Stories from Bangladesh
Amina Kathun: You cannot live like this, being scared all the time
Amina Kathun is an 18-year-old girl who lives in a makeshift shelter in Kutupalong camp with her parents, two brothers, and a sister. Here, Amina Kathun recounts how the family fled, what life is like for her family in Bangladesh, and her hopes for the future.
It was so painful
We arrived in Kutupalong camp in August 2017. We were oppressed in Myanmar; the situation was no longer tolerable there. Deciding to leave your home, your village, your friends is the most difficult decision you could take in life. But when we heard the violence was reaching our village, we had no choice. We had to flee.
We ran up the hill and saw our village being burned down. It was so painful. So painful.
The journey from Myanmar to Bangladesh was not an easy one. We had to walk for 10 days. It was difficult for me, and even more for my little sister.
Life in the camp
When we arrived in Cox’s Bazar we had nothing. People from Bangladesh helped us; they gave us wood and bamboo to build a temporary shelter. And, even more important, they tried to comfort us during these difficult moments when the memories of our life in Myanmar were still so present and our new life here so uncertain.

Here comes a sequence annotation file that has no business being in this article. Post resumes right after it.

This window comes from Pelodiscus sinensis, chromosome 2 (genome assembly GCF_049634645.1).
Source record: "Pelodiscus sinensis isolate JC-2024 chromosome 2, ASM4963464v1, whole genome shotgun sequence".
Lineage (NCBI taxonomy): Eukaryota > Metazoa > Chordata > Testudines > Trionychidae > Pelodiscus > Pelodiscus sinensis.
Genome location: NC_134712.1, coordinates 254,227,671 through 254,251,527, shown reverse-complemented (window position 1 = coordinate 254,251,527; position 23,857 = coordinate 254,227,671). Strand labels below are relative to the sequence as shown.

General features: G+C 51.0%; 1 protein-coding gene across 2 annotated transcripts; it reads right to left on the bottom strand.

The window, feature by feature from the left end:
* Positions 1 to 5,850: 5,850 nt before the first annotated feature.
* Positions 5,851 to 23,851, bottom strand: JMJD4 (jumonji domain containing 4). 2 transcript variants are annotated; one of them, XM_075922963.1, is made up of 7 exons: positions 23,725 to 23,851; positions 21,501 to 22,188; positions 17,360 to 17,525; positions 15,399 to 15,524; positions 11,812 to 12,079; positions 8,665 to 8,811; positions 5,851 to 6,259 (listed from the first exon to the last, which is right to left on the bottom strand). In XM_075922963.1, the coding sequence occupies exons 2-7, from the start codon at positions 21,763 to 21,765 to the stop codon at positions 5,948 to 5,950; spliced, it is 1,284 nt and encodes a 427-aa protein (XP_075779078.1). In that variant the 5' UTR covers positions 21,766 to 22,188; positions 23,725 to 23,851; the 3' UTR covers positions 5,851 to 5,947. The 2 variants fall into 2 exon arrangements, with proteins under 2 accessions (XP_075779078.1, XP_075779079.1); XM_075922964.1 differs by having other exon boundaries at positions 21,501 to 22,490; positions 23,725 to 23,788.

I feel safe here. I can move around, I am happier, I have friends now. I know I am not alone. But the beginning was very difficult. I was feeling so sad and nervous all the time; I was always thinking about my relatives there and all the bad things that happened to them.
In Myanmar I was always scared. I had freedom to move around but I didn’t enjoy it because I was always afraid. You cannot live like that, being scared all the time.
Helping my people
I am now working as a Nutrition Volunteer for Medair. I love this job. I can go to the nutrition clinic, play with the children, and meet people. I have friends now.
I am proud to help my people, explaining to women and men the importance of hygiene and the right way to feed their babies. I promote the services available at our clinic, encouraging pregnant and lactating women and families with children under five to register at the clinic to access to the nutrition programme.
I’ve seen mothers and children getting stronger with the nutrition supplements provided by World Concern and Medair, and this makes me happy—makes me feel useful. I am also proud to be able to help my family and bring in some money.
What I miss the most about Myanmar? I miss my school. My favourite subject was English. I would love to become a teacher. Myanmar is my country, but I cannot go back because there is no peace. I cannot live in fear anymore.
In Kutupalong refugee camp in Bangladesh, World Concern and Medair work together to offer life-saving services to Rohingya refugees. Three nutrition clinics provide pregnant and lactating women and children under five with nutrition supplements. Medair works closely with nutrition volunteers. The volunteers are paid a small stipend to visit refugee families, let people know about the clinic, explain to families how to make and conserve food, and how to prevent severe malnutrition.
Photos by Medair/Tam Berger